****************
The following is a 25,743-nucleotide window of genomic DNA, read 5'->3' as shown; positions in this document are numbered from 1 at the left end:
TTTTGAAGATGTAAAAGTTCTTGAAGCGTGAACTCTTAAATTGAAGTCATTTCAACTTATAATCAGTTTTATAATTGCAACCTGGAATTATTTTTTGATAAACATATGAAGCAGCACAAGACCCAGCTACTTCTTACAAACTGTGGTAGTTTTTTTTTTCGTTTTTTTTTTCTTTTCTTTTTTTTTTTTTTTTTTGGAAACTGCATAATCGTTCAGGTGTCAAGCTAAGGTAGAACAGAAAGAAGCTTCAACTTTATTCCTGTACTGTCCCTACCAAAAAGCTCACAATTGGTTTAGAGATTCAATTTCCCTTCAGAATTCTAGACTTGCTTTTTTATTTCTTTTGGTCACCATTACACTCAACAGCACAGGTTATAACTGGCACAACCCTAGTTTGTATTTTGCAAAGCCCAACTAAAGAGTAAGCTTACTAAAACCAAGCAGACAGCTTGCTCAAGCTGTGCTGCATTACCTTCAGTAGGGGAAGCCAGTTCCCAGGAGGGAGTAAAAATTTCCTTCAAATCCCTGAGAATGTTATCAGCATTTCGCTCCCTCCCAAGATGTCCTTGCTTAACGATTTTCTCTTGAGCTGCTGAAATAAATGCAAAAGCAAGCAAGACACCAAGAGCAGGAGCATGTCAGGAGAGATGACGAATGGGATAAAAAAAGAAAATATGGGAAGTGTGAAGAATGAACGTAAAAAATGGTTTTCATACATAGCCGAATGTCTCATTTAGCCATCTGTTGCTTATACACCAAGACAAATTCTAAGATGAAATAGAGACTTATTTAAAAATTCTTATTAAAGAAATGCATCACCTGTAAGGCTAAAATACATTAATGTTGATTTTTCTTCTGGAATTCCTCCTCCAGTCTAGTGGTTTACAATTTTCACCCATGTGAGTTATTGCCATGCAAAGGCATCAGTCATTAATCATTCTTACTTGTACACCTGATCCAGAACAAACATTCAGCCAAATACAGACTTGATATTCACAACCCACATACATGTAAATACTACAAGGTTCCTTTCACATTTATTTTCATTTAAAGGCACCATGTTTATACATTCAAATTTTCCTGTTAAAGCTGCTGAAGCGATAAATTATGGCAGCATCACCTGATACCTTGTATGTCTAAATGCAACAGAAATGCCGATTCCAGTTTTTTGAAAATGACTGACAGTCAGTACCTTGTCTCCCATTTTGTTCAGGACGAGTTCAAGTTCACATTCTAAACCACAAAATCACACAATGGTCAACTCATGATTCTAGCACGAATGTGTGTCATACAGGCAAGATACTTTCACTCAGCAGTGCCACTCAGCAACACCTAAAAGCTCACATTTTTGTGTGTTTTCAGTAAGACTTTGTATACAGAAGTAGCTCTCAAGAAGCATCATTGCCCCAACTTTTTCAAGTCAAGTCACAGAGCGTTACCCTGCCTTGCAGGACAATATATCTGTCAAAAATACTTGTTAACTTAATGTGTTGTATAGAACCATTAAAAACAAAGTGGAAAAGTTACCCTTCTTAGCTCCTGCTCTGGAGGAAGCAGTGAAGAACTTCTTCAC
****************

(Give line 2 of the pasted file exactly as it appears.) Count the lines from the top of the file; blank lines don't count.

TTTTGAAGATGTAAAAGTTCTTGAAGCGTGAACTCTTAAATTGAAGTCATTTCAACTTATAATCAGTTTTATAATTGCAACCTGGAATTATTTTTTGATAAACATATGAAGCAGCACAAGACCCAGCTACTTCTTACAAACTGTGGTAGTTTTTTTTTTCGTTTTTTTTTTCTTTTCTTTTTTTTTTTTTTTTTTGGAAACTGCATAATCGTTCAGGTGTCAAGCTAAGGTAGAACAGAAAGAAGCTTCAACTTTATTCCTGTACTGTCCCTACCAAAAAGCTCACAATTGGTTTAGAGATTCAATTTCCCTTCAGAATTCTAGACTTGCTTTTTTATTTCTTTTGGTCACCATTACACTCAACAGCACAGGTTATAACTGGCACAACCCTAGTTTGTATTTTGCAAAGCCCAACTAAAGAGTAAGCTTACTAAAACCAAGCAGACAGCTTGCTCAAGCTGTGCTGCATTACCTTCAGTAGGGGAAGCCAGTTCCCAGGAGGGAGTAAAAATTTCCTTCAAATCCCTGAGAATGTTATCAGCATTTCGCTCCCTCCCAAGATGTCCTTGCTTAACGATTTTCTCTTGAGCTGCTGAAATAAATGCAAAAGCAAGCAAGACACCAAGAGCAGGAGCATGTCAGGAGAGATGACGAATGGGATAAAAAAAGAAAATATGGGAAGTGTGAAGAATGAACGTAAAAAATGGTTTTCATACATAGCCGAATGTCTCATTTAGCCATCTGTTGCTTATACACCAAGACAAATTCTAAGATGAAATAGAGACTTATTTAAAAATTCTTATTAAAGAAATGCATCACCTGTAAGGCTAAAATACATTAATGTTGATTTTTCTTCTGGAATTCCTCCTCCAGTCTAGTGGTTTACAATTTTCACCCATGTGAGTTATTGCCATGCAAAGGCATCAGTCATTAATCATTCTTACTTGTACACCTGATCCAGAACAAACATTCAGCCAAATACAGACTTGATATTCACAACCCACATACATGTAAATACTACAAGGTTCCTTTCACATTTATTTTCATTTAAAGGCACCATGTTTATACATTCAAATTTTCCTGTTAAAGCTGCTGAAGCGATAAATTATGGCAGCATCACCTGATACCTTGTATGTCTAAATGCAACAGAAATGCCGATTCCAGTTTTTTGAAAATGACTGACAGTCAGTACCTTGTCTCCCATTTTGTTCAGGACGAGTTCAAGTTCACATTCTAAACCACAAAATCACACAATGGTCAACTCATGATTCTAGCACGAATGTGTGTCATACAGGCAAGATACTTTCACTCAGCAGTGCCACTCAGCAACACCTAAAAGCTCACATTTTTGTGTGTTTTCAGTAAGACTTTGTATACAGAAGTAGCTCTCAAGAAGCATCATTGCCCCAACTTTTTCAAGTCAAGTCACAGAGCGTTACCCTGCCTTGCAGGACAATATATCTGTCAAAAATACTTGTTAACTTAATGTGTTGTATAGAACCATTAAAAACAAAGTGGAAAAGTTACCCTTCTTAGCTCCTGCTCTGGAGGAAGCAGTGAAGAACTTCTTCAC